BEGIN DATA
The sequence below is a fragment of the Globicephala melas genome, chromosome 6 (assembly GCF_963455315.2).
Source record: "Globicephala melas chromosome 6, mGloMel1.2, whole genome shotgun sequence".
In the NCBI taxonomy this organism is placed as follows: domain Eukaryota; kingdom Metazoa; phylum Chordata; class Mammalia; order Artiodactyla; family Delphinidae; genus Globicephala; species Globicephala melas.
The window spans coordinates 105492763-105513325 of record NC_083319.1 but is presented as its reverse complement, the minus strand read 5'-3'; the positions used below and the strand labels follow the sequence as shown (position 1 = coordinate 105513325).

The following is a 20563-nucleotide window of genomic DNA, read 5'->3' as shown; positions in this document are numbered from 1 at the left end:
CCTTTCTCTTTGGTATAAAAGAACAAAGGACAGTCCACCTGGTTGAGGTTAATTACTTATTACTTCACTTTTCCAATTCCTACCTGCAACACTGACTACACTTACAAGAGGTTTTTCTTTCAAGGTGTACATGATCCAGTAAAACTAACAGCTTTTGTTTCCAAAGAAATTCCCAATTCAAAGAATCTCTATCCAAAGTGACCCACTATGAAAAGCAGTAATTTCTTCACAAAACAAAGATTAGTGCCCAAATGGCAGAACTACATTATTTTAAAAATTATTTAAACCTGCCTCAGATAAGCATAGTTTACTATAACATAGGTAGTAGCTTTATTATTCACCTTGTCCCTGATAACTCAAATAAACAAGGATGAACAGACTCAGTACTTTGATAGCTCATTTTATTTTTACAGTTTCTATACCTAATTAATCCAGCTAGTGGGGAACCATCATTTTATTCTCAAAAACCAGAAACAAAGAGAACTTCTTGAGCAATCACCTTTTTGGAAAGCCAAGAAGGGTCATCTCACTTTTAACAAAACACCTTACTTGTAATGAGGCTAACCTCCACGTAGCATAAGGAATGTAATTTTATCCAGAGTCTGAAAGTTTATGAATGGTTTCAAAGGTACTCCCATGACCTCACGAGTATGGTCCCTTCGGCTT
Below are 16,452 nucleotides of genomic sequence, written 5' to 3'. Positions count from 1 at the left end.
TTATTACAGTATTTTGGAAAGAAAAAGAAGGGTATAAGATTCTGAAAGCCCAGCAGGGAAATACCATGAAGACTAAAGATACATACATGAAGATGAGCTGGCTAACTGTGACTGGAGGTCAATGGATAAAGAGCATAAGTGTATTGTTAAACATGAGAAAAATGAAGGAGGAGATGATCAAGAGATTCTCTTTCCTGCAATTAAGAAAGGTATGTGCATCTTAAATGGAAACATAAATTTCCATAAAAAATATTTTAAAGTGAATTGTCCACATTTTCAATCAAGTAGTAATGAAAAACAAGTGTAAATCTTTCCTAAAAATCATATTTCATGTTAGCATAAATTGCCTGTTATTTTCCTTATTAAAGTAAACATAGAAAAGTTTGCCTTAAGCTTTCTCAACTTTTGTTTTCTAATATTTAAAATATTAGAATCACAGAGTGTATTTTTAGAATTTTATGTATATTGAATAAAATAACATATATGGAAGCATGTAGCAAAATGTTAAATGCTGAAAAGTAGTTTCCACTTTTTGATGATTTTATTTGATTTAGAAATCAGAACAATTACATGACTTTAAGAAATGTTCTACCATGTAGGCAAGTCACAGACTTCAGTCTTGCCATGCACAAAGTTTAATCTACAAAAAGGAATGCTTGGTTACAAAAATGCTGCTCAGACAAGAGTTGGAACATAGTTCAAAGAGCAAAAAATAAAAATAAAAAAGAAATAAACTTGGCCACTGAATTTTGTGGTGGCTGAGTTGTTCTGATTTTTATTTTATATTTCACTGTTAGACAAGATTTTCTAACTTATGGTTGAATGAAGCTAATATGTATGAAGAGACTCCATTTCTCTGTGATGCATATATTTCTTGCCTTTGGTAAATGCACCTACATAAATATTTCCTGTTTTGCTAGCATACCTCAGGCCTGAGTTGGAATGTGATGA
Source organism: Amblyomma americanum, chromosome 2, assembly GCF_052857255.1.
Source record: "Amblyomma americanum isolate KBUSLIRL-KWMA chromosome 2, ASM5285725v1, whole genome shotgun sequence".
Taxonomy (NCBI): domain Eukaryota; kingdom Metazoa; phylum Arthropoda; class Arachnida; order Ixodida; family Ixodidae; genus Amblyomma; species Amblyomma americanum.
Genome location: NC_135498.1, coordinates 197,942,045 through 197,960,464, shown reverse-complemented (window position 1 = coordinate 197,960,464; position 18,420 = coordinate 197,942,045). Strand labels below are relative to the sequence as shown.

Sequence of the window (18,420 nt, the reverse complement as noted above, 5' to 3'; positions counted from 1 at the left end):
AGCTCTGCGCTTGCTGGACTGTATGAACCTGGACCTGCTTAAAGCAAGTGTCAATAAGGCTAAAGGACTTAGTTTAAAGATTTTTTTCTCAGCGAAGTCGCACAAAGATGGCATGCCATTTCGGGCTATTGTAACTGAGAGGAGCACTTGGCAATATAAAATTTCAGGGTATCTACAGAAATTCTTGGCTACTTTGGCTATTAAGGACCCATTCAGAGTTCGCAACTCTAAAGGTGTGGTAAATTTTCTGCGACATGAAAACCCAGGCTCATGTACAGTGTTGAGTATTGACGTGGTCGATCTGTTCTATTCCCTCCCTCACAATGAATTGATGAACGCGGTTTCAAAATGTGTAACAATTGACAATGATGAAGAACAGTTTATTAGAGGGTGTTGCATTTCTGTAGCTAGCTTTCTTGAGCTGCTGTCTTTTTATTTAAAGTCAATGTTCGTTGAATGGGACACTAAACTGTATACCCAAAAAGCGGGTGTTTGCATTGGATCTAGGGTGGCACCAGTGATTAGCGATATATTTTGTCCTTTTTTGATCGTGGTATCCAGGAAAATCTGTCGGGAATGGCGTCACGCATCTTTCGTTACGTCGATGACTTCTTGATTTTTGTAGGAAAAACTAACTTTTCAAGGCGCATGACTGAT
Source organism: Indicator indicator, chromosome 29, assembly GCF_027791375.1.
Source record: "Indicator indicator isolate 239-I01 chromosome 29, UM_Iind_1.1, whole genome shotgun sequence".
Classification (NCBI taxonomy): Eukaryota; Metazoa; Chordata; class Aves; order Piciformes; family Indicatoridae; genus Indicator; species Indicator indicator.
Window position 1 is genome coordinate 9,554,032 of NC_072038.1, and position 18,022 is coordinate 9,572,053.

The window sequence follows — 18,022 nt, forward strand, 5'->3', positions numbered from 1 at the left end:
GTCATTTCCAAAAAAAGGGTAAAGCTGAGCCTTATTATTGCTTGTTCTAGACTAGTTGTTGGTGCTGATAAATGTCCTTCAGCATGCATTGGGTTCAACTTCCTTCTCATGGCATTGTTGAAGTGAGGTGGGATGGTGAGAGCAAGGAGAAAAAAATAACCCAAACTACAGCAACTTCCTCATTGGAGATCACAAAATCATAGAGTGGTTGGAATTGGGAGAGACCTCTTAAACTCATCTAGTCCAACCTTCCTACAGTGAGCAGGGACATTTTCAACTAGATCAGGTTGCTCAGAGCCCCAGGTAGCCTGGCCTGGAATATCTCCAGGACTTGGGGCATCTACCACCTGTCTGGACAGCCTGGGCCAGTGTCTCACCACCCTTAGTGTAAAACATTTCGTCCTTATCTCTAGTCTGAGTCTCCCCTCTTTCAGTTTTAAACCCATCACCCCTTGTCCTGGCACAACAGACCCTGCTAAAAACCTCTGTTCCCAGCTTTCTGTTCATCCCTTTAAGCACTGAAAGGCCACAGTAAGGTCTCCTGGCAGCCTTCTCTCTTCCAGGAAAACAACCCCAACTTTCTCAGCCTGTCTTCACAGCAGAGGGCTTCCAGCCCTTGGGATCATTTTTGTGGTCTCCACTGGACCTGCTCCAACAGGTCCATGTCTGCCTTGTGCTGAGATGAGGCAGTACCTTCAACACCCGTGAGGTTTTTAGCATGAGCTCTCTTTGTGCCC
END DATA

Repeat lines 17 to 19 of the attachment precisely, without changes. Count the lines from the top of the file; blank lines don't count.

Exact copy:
Classification (NCBI taxonomy): Eukaryota; Metazoa; Chordata; class Aves; order Piciformes; family Indicatoridae; genus Indicator; species Indicator indicator.
Window position 1 is genome coordinate 9,554,032 of NC_072038.1, and position 18,022 is coordinate 9,572,053.

The window sequence follows — 18,022 nt, forward strand, 5'->3', positions numbered from 1 at the left end: